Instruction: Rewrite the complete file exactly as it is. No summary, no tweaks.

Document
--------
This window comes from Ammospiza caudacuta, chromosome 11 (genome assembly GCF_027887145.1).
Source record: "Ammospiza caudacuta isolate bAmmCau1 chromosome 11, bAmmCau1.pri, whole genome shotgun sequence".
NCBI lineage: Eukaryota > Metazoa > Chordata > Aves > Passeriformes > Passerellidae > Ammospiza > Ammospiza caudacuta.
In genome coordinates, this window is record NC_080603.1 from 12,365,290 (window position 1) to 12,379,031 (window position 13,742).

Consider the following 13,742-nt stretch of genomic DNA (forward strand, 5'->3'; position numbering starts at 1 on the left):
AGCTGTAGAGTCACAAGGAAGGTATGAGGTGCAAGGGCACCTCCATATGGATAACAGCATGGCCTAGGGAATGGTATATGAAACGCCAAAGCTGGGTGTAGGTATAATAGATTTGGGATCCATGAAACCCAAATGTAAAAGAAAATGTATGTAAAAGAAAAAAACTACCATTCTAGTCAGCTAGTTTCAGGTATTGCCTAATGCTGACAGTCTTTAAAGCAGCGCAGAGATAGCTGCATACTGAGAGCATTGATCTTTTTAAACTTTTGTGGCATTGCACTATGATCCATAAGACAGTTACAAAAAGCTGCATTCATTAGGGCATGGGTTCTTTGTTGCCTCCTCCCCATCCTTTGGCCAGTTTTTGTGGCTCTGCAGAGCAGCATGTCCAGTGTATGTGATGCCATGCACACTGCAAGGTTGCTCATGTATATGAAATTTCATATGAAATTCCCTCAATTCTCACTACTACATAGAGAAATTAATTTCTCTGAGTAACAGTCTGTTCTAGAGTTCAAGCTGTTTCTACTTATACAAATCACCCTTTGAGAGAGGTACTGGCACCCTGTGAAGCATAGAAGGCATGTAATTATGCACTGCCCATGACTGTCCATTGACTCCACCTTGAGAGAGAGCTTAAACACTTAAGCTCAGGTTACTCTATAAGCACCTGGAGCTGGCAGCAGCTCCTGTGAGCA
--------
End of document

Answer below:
This window comes from Ammospiza caudacuta, chromosome 11 (genome assembly GCF_027887145.1).
Source record: "Ammospiza caudacuta isolate bAmmCau1 chromosome 11, bAmmCau1.pri, whole genome shotgun sequence".
NCBI lineage: Eukaryota > Metazoa > Chordata > Aves > Passeriformes > Passerellidae > Ammospiza > Ammospiza caudacuta.
In genome coordinates, this window is record NC_080603.1 from 12,365,290 (window position 1) to 12,379,031 (window position 13,742).

Consider the following 13,742-nt stretch of genomic DNA (forward strand, 5'->3'; position numbering starts at 1 on the left):
AGCTGTAGAGTCACAAGGAAGGTATGAGGTGCAAGGGCACCTCCATATGGATAACAGCATGGCCTAGGGAATGGTATATGAAACGCCAAAGCTGGGTGTAGGTATAATAGATTTGGGATCCATGAAACCCAAATGTAAAAGAAAATGTATGTAAAAGAAAAAAACTACCATTCTAGTCAGCTAGTTTCAGGTATTGCCTAATGCTGACAGTCTTTAAAGCAGCGCAGAGATAGCTGCATACTGAGAGCATTGATCTTTTTAAACTTTTGTGGCATTGCACTATGATCCATAAGACAGTTACAAAAAGCTGCATTCATTAGGGCATGGGTTCTTTGTTGCCTCCTCCCCATCCTTTGGCCAGTTTTTGTGGCTCTGCAGAGCAGCATGTCCAGTGTATGTGATGCCATGCACACTGCAAGGTTGCTCATGTATATGAAATTTCATATGAAATTCCCTCAATTCTCACTACTACATAGAGAAATTAATTTCTCTGAGTAACAGTCTGTTCTAGAGTTCAAGCTGTTTCTACTTATACAAATCACCCTTTGAGAGAGGTACTGGCACCCTGTGAAGCATAGAAGGCATGTAATTATGCACTGCCCATGACTGTCCATTGACTCCACCTTGAGAGAGAGCTTAAACACTTAAGCTCAGGTTACTCTATAAGCACCTGGAGCTGGCAGCAGCTCCTGTGAGCA